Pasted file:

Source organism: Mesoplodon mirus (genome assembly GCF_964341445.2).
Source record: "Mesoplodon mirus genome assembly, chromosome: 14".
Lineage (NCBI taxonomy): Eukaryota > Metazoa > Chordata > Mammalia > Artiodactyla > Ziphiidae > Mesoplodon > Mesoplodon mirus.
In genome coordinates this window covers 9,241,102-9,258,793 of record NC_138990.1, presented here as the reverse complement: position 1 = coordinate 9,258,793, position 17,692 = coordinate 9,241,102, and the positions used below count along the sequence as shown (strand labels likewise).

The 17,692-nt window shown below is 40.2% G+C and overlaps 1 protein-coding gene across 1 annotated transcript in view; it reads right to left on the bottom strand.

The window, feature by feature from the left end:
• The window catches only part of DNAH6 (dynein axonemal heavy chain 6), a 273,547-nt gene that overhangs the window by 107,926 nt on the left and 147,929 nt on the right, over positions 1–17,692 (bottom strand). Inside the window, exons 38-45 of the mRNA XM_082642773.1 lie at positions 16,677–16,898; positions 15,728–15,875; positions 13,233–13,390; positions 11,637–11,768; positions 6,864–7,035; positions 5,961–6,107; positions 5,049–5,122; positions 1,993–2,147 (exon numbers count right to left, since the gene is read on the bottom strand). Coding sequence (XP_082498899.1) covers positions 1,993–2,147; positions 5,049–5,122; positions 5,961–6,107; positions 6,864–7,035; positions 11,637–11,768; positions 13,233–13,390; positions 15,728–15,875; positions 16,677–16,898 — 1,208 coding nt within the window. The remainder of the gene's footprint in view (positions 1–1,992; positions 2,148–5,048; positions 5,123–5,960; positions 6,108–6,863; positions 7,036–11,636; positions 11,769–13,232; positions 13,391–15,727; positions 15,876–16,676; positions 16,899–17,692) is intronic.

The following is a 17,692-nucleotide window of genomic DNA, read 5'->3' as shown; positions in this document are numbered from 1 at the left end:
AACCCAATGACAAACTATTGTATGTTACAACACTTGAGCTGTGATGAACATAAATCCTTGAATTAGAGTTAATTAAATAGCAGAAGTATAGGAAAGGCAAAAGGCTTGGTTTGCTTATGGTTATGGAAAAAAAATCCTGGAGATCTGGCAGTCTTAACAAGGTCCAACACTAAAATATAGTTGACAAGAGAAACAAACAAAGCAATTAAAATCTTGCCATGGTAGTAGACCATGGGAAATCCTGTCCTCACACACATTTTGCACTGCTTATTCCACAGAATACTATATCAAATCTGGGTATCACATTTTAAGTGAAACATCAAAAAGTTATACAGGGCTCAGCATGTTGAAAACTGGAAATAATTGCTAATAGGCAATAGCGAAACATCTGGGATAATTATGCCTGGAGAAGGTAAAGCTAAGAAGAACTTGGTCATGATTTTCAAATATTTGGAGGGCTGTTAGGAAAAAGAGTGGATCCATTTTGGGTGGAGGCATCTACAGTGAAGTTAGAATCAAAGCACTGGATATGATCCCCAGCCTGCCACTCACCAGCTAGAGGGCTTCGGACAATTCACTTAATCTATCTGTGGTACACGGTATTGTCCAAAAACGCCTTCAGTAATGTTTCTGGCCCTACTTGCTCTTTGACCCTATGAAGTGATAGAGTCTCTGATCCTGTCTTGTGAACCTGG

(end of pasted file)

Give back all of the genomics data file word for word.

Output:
Source organism: Mesoplodon mirus (genome assembly GCF_964341445.2).
Source record: "Mesoplodon mirus genome assembly, chromosome: 14".
Lineage (NCBI taxonomy): Eukaryota > Metazoa > Chordata > Mammalia > Artiodactyla > Ziphiidae > Mesoplodon > Mesoplodon mirus.
In genome coordinates this window covers 9,241,102-9,258,793 of record NC_138990.1, presented here as the reverse complement: position 1 = coordinate 9,258,793, position 17,692 = coordinate 9,241,102, and the positions used below count along the sequence as shown (strand labels likewise).

The 17,692-nt window shown below is 40.2% G+C and overlaps 1 protein-coding gene across 1 annotated transcript in view; it reads right to left on the bottom strand.

The window, feature by feature from the left end:
• The window catches only part of DNAH6 (dynein axonemal heavy chain 6), a 273,547-nt gene that overhangs the window by 107,926 nt on the left and 147,929 nt on the right, over positions 1–17,692 (bottom strand). Inside the window, exons 38-45 of the mRNA XM_082642773.1 lie at positions 16,677–16,898; positions 15,728–15,875; positions 13,233–13,390; positions 11,637–11,768; positions 6,864–7,035; positions 5,961–6,107; positions 5,049–5,122; positions 1,993–2,147 (exon numbers count right to left, since the gene is read on the bottom strand). Coding sequence (XP_082498899.1) covers positions 1,993–2,147; positions 5,049–5,122; positions 5,961–6,107; positions 6,864–7,035; positions 11,637–11,768; positions 13,233–13,390; positions 15,728–15,875; positions 16,677–16,898 — 1,208 coding nt within the window. The remainder of the gene's footprint in view (positions 1–1,992; positions 2,148–5,048; positions 5,123–5,960; positions 6,108–6,863; positions 7,036–11,636; positions 11,769–13,232; positions 13,391–15,727; positions 15,876–16,676; positions 16,899–17,692) is intronic.

The following is a 17,692-nucleotide window of genomic DNA, read 5'->3' as shown; positions in this document are numbered from 1 at the left end:
AACCCAATGACAAACTATTGTATGTTACAACACTTGAGCTGTGATGAACATAAATCCTTGAATTAGAGTTAATTAAATAGCAGAAGTATAGGAAAGGCAAAAGGCTTGGTTTGCTTATGGTTATGGAAAAAAAATCCTGGAGATCTGGCAGTCTTAACAAGGTCCAACACTAAAATATAGTTGACAAGAGAAACAAACAAAGCAATTAAAATCTTGCCATGGTAGTAGACCATGGGAAATCCTGTCCTCACACACATTTTGCACTGCTTATTCCACAGAATACTATATCAAATCTGGGTATCACATTTTAAGTGAAACATCAAAAAGTTATACAGGGCTCAGCATGTTGAAAACTGGAAATAATTGCTAATAGGCAATAGCGAAACATCTGGGATAATTATGCCTGGAGAAGGTAAAGCTAAGAAGAACTTGGTCATGATTTTCAAATATTTGGAGGGCTGTTAGGAAAAAGAGTGGATCCATTTTGGGTGGAGGCATCTACAGTGAAGTTAGAATCAAAGCACTGGATATGATCCCCAGCCTGCCACTCACCAGCTAGAGGGCTTCGGACAATTCACTTAATCTATCTGTGGTACACGGTATTGTCCAAAAACGCCTTCAGTAATGTTTCTGGCCCTACTTGCTCTTTGACCCTATGAAGTGATAGAGTCTCTGATCCTGTCTTGTGAACCTGG